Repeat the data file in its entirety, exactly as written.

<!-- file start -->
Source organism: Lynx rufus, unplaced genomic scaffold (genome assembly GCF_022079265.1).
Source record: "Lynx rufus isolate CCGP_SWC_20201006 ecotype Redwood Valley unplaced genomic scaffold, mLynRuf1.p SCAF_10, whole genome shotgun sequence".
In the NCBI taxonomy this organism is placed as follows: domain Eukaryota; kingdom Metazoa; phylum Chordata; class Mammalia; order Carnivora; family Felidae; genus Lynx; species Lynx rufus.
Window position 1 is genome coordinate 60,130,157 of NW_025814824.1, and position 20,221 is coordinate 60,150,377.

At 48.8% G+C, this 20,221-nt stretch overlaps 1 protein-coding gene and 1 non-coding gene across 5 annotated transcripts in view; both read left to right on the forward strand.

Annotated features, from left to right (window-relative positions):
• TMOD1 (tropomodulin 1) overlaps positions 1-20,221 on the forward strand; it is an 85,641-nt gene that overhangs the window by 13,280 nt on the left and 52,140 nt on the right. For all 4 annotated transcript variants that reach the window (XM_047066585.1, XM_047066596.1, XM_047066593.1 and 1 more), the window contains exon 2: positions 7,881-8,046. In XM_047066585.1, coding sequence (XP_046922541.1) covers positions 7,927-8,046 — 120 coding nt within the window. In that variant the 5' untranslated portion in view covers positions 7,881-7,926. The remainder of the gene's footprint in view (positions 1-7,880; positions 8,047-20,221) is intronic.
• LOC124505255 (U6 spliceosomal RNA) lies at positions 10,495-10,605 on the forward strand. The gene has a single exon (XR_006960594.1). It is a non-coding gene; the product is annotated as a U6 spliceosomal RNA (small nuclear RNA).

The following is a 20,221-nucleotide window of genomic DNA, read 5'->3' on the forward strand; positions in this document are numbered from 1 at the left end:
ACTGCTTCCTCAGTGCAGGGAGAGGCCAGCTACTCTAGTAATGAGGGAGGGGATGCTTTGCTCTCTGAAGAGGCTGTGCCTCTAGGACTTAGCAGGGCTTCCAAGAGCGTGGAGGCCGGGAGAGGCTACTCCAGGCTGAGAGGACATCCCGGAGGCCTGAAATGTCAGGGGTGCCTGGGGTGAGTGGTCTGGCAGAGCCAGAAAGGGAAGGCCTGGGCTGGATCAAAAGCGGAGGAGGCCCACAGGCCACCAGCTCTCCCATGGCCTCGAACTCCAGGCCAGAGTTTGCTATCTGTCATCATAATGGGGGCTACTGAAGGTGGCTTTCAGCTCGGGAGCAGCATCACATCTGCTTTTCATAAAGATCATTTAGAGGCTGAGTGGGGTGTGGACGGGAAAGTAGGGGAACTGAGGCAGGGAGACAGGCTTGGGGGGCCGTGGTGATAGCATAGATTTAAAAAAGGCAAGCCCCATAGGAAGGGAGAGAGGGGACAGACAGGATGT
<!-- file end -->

Source organism: Lynx rufus, unplaced genomic scaffold (genome assembly GCF_022079265.1).
Source record: "Lynx rufus isolate CCGP_SWC_20201006 ecotype Redwood Valley unplaced genomic scaffold, mLynRuf1.p SCAF_10, whole genome shotgun sequence".
In the NCBI taxonomy this organism is placed as follows: domain Eukaryota; kingdom Metazoa; phylum Chordata; class Mammalia; order Carnivora; family Felidae; genus Lynx; species Lynx rufus.
Window position 1 is genome coordinate 60,130,157 of NW_025814824.1, and position 20,221 is coordinate 60,150,377.

At 48.8% G+C, this 20,221-nt stretch overlaps 1 protein-coding gene and 1 non-coding gene across 5 annotated transcripts in view; both read left to right on the forward strand.

Annotated features, from left to right (window-relative positions):
• TMOD1 (tropomodulin 1) overlaps positions 1-20,221 on the forward strand; it is an 85,641-nt gene that overhangs the window by 13,280 nt on the left and 52,140 nt on the right. For all 4 annotated transcript variants that reach the window (XM_047066585.1, XM_047066596.1, XM_047066593.1 and 1 more), the window contains exon 2: positions 7,881-8,046. In XM_047066585.1, coding sequence (XP_046922541.1) covers positions 7,927-8,046 — 120 coding nt within the window. In that variant the 5' untranslated portion in view covers positions 7,881-7,926. The remainder of the gene's footprint in view (positions 1-7,880; positions 8,047-20,221) is intronic.
• LOC124505255 (U6 spliceosomal RNA) lies at positions 10,495-10,605 on the forward strand. The gene has a single exon (XR_006960594.1). It is a non-coding gene; the product is annotated as a U6 spliceosomal RNA (small nuclear RNA).

The following is a 20,221-nucleotide window of genomic DNA, read 5'->3' on the forward strand; positions in this document are numbered from 1 at the left end:
ACTGCTTCCTCAGTGCAGGGAGAGGCCAGCTACTCTAGTAATGAGGGAGGGGATGCTTTGCTCTCTGAAGAGGCTGTGCCTCTAGGACTTAGCAGGGCTTCCAAGAGCGTGGAGGCCGGGAGAGGCTACTCCAGGCTGAGAGGACATCCCGGAGGCCTGAAATGTCAGGGGTGCCTGGGGTGAGTGGTCTGGCAGAGCCAGAAAGGGAAGGCCTGGGCTGGATCAAAAGCGGAGGAGGCCCACAGGCCACCAGCTCTCCCATGGCCTCGAACTCCAGGCCAGAGTTTGCTATCTGTCATCATAATGGGGGCTACTGAAGGTGGCTTTCAGCTCGGGAGCAGCATCACATCTGCTTTTCATAAAGATCATTTAGAGGCTGAGTGGGGTGTGGACGGGAAAGTAGGGGAACTGAGGCAGGGAGACAGGCTTGGGGGGCCGTGGTGATAGCATAGATTTAAAAAAGGCAAGCCCCATAGGAAGGGAGAGAGGGGACAGACAGGATGT